7 Figure 6-5 The cassava root is an important dietary staple in tropical countries but is rich in thiocyanate which blocks iodide uptake by the thyroid gland. 7 Copyright © 2013 Elsevier Inc. All rights reserved.

8 Figure 6-6 Some thyroid inhibitors. (A) Thiourea, thiouracil, propylthiouracil (PTU), carbimazole, and methimazole are all goitrogens that block iodide uptake and/or the iodination and coupling reactions. (B) Goitrin is a naturally occurring goitrogen that is made from the precursor progoitrin by the enzyme myrosinase. (C) Ipodate and amiodarone block liver deiodinases. PTU also blocks type-1 deiodinase activity. 8 Copyright © 2013 Elsevier Inc. All rights reserved.

9 Figure 6-7 Some environmental thyroid disrupting contaminants. Dioxins (A) and polychlorinated biphenyls (PCBs) (B) arise from a number of diverse industrial sources and can alter normal thyroid hormone metabolism and action. Polybrominated diphenyl ethers (PBDEs) (C) are ubiquitous contaminants in the environment that arise mainly from fire-retardant materials. PBDEs have a striking structural resemblance to T 4 and T 3 and have been reported to alter plasma thyroid hormone levels and thyroid hormone metabolism. Chlorate (D) and perchlorate (E) anions potently block thyroid iodide transport and therefore inhibit thyroid hormone synthesis. They are found in the environment as a result of aerospace and military waste and agricultural use (chlorate is applied as a defoliant). 9 Copyright © 2013 Elsevier Inc. All rights reserved.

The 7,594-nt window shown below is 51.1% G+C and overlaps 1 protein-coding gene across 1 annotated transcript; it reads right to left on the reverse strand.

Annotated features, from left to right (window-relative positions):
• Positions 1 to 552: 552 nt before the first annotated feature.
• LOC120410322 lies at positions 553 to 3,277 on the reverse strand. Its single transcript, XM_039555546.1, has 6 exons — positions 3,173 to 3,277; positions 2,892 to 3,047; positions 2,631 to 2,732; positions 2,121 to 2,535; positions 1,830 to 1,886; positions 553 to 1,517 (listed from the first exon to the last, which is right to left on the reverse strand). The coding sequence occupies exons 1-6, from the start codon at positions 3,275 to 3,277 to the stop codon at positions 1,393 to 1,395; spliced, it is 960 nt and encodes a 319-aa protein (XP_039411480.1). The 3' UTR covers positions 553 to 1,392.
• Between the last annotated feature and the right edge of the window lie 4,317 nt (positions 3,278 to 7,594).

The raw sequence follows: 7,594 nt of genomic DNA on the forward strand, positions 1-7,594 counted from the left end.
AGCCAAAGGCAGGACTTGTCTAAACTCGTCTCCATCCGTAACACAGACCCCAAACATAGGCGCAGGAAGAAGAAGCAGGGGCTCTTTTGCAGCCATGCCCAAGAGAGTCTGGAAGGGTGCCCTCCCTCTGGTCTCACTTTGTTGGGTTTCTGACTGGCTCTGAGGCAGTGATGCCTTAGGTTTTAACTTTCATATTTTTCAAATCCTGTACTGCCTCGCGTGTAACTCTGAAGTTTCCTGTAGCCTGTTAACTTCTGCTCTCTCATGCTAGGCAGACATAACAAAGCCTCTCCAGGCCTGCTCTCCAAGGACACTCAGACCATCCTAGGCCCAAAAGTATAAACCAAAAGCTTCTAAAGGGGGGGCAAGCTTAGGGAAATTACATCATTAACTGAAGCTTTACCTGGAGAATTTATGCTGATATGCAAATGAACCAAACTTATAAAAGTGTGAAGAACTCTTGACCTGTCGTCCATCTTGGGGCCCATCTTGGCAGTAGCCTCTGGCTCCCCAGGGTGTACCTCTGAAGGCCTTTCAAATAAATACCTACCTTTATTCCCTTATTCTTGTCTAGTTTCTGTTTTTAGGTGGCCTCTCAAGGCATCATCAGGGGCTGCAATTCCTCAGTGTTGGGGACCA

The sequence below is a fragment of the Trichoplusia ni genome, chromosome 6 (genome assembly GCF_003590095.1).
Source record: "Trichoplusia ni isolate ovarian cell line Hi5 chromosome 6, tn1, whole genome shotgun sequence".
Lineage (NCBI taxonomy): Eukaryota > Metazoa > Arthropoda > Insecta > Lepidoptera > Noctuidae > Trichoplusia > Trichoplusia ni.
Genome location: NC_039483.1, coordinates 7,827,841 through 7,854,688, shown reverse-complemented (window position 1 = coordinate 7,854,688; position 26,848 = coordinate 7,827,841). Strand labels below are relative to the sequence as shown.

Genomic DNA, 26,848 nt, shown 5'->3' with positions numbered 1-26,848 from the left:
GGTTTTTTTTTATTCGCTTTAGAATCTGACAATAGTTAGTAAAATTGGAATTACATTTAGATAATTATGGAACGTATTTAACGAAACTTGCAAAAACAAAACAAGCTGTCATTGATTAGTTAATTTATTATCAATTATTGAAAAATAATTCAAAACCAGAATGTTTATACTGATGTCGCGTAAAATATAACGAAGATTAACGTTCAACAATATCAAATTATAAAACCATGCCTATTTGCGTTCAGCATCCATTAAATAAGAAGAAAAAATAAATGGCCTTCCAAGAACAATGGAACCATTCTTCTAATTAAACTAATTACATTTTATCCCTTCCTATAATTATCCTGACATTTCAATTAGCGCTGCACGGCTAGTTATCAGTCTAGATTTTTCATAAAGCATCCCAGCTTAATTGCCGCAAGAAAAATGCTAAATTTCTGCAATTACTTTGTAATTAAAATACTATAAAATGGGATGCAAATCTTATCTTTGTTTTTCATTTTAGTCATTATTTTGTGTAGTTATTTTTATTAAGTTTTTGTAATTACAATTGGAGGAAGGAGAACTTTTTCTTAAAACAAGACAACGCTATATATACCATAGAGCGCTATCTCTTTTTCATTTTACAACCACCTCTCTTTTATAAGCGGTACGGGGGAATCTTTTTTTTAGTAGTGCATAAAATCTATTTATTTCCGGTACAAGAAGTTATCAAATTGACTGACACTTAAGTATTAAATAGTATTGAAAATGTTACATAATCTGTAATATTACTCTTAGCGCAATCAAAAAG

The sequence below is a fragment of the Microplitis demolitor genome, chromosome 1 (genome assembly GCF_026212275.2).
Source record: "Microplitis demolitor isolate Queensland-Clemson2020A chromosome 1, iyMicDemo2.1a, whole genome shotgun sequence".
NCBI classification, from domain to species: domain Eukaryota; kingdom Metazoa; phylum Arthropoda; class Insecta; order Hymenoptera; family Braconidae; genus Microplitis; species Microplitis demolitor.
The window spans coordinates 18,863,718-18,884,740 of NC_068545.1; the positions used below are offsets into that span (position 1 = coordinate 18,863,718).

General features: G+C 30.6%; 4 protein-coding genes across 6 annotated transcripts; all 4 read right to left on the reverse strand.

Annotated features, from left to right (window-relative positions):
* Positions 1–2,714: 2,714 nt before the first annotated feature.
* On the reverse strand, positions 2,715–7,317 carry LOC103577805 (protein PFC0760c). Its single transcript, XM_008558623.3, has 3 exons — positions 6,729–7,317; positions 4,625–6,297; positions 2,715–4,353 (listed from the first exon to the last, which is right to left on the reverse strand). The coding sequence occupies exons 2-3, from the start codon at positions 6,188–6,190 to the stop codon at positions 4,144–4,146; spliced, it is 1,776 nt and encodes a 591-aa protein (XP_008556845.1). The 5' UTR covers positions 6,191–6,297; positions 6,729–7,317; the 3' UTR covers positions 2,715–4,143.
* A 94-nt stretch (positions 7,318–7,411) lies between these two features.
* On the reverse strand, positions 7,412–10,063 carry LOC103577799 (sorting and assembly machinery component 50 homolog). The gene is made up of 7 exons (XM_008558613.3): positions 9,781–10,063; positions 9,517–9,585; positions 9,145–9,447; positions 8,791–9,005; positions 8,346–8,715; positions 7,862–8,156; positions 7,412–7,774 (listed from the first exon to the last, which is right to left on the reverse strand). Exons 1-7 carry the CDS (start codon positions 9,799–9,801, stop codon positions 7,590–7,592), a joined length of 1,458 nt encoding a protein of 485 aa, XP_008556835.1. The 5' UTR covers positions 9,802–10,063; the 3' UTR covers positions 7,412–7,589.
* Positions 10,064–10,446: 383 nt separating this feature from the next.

10 Figure 6-8 Organic anion transport proteins that transport thyroid hormones across the blood–brain barrier (BBB) and into neurons. Monocarboxylic acid transporter 8 (MCT8), organic anion transporting polypeptide 1C1 (OATP1C1), and large neutral amino acid transporters 1 and 2 (LAT 1 and 2) transport T 3 and T 4 across the blood–brain barrier. Once transported across the bloodebrain barrier, T 4 is deiodinated to T 3 by neighboring astrocytes and then transported into neurons by MCT8. (Adapted with permission from Kinne, A. et al., Thyroid Research, 4(Suppl. 1), 1–10, 2011.) 10 Copyright © 2013 Elsevier Inc. All rights reserved.

11 Figure 6-9 Thyroid hormones and development of the nervous system in humans. Note that many critical events in the nervous system are correlated with periods of thyroid hormones secretion. (Adapted with permission from Howdeshell, K.L., Environmental Health Perspectives, 110(Suppl. 3), 337–348, 2002.) 11 Copyright © 2013 Elsevier Inc. All rights reserved.

12 Box Figure 6A-1 Secondary structure of the human sodium iodide symporter (NIS) protein. Each of the 13 transmembrane domains is labeled by a roman numeral. Mutations in the NIS known to cause iodide transport defects (ITDs) have led to a better understanding of the functional regions of the NIS protein as indicated. Adapted with permission from Spitzweg, C., Morris, J.C., Genetics and phenomics of hypothyroidism and goiter due to NIS mutations. Molecular and Cellular Endocrinology 322., Copyright © 2013 Elsevier Inc. All rights reserved.